Feature Article

April 04, 2013

Will T-Mobile USA Raise its Offer for MetroPCS?

Deutsche Telekom is reportedly considering revisions to the terms of its proposed merger of T-Mobile USA  and MetroPCS Communications, to head off investor objections. Hedge fund Paulson & Co., MetroPCS's largest shareholder, is among the investors who think the Deutsche Telekom offer for MetroPCS is insufficient.

Under the current terms of the deal, MetroPCS shareholders would get $4.06 per share in cash, plus stock equivalent to 26 percent of the combined company. Deutsche Telekom would own the rest.

The new company will have almost $19 billion in net debt, including a $15-billion loan from Deutsche Telekom. Some shareholders think the terms of the loan are unfair to MetroPCS.

Shareholders will vote on the deal the week of April 11, 2013, and Deutsche Telekom, which does not seem to have made a final decision on the new terms, might want to defuse the valuation issue, which has owners of about 12 percent of MetroPCS stock objecting to the current terms.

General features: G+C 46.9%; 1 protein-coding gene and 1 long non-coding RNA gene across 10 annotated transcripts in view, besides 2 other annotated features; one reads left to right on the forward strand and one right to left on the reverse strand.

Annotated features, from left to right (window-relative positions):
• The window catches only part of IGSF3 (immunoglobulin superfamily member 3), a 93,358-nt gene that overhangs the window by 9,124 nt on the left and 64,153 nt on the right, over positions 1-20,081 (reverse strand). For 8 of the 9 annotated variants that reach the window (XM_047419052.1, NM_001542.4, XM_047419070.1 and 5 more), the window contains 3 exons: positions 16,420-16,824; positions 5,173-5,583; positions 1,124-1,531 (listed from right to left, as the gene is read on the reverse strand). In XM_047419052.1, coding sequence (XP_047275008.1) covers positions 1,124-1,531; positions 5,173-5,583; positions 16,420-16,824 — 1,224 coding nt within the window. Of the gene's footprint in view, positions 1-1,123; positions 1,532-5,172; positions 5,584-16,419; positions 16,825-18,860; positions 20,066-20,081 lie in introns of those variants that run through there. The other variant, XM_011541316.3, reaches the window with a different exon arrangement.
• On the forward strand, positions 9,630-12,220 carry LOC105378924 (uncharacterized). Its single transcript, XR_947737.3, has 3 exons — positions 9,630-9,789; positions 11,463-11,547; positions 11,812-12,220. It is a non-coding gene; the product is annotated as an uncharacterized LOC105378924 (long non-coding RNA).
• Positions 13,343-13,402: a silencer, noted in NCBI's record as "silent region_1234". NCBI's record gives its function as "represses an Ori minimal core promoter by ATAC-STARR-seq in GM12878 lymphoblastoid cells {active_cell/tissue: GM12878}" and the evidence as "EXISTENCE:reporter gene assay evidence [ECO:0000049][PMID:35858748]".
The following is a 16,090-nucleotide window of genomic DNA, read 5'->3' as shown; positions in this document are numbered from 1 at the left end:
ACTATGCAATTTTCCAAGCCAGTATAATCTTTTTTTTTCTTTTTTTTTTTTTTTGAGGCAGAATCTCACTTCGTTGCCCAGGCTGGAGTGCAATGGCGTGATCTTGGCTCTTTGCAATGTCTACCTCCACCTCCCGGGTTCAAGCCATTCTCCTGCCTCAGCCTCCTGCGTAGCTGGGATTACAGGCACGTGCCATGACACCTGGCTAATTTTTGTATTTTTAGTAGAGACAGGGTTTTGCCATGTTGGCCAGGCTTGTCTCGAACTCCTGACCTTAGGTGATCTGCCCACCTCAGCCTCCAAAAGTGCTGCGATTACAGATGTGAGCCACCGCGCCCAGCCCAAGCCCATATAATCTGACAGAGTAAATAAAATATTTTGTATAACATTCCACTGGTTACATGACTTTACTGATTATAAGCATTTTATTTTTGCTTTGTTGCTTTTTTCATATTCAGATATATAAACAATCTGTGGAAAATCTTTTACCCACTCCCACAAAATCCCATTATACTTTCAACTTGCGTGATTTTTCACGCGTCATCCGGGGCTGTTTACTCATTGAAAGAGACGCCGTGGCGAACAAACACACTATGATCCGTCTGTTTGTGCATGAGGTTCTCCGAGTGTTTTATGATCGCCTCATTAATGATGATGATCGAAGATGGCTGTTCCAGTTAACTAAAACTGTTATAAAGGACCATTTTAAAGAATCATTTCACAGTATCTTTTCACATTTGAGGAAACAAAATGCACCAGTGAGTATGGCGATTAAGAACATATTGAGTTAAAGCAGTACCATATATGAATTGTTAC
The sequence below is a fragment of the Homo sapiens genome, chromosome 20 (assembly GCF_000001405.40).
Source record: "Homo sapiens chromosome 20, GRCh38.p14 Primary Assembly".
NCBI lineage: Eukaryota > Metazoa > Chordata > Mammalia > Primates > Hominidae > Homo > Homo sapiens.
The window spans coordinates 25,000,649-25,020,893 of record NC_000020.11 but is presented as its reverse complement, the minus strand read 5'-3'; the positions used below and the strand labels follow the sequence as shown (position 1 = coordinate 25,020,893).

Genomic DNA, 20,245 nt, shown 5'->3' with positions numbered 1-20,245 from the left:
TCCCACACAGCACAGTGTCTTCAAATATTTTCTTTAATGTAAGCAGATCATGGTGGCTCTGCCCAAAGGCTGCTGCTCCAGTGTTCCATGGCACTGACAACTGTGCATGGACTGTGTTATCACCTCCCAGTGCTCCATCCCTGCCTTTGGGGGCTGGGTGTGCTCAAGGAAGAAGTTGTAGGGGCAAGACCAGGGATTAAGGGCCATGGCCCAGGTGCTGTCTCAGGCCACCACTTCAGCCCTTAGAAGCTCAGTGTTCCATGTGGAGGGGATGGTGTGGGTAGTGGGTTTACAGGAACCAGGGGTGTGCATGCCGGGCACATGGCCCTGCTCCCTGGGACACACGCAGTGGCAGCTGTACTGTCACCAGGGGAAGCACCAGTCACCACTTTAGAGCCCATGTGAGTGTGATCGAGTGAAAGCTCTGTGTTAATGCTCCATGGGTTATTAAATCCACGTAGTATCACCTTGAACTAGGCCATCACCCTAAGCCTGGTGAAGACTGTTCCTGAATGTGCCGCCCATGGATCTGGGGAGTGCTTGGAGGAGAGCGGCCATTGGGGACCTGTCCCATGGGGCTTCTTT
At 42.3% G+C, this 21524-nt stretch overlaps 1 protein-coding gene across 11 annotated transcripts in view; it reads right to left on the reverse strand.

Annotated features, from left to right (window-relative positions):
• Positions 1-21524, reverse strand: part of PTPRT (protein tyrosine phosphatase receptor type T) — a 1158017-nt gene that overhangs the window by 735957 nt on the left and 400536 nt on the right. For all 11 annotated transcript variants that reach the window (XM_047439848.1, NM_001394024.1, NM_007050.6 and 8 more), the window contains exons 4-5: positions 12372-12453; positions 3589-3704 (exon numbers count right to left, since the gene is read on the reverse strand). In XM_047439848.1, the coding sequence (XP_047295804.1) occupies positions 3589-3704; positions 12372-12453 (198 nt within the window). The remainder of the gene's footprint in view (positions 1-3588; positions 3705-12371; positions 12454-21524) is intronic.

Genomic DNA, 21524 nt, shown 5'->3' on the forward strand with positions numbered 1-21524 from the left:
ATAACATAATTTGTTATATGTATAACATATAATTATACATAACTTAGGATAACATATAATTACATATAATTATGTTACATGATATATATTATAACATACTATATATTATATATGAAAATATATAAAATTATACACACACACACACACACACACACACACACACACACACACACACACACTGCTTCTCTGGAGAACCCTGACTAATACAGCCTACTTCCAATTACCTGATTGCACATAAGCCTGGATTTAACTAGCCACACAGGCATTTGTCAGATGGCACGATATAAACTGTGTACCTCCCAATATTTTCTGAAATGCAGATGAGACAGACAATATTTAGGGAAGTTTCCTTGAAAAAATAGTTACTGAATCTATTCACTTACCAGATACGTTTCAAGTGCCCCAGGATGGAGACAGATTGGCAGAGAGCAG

Deutsche Telekom only needs a simple majority of shareholders for the deal to pass, but dissidents are campaigning actively for a “no” vote on the present deal. For T-Mobile USA, the issue is what might happen if the deal were to come apart.

Sprint has, in the past, been interested in combining with T-Mobile USA, and Charlie Ergen might act as well if he thought there was a chance to force either Sprint or T-Mobile USA to partner with him to create a new Long Term Evolution network using Dish Network spectrum.

The danger for T-Mobile USA is the risk that the deal does not gain shareholder approval, opening the doors for other moves by Sprint or Dish Network.

Paulson & Co, the biggest MetroPCS shareholder, and P. Schoenfeld Asset Management, another big shareholder, both vowed to oppose the deal because of concerns about the valuation and the amount of debt being assigned to the combined company.

Proxy advisory firms ISS and Glass Lewis also advised MetroPCS shareholders to vote against the proposal.

T-Mobile USA, though unhappy to be faced with raising its bid, might fear more yet another failure of merger plans, after the collapse of the sale to AT&T. Behind in its spectrum holdings, compared to all of its major national competitors, T-Mobile USA needs MetroPCS spectrum as much as the subscriber base and other assets.




Edited by Braden Becker


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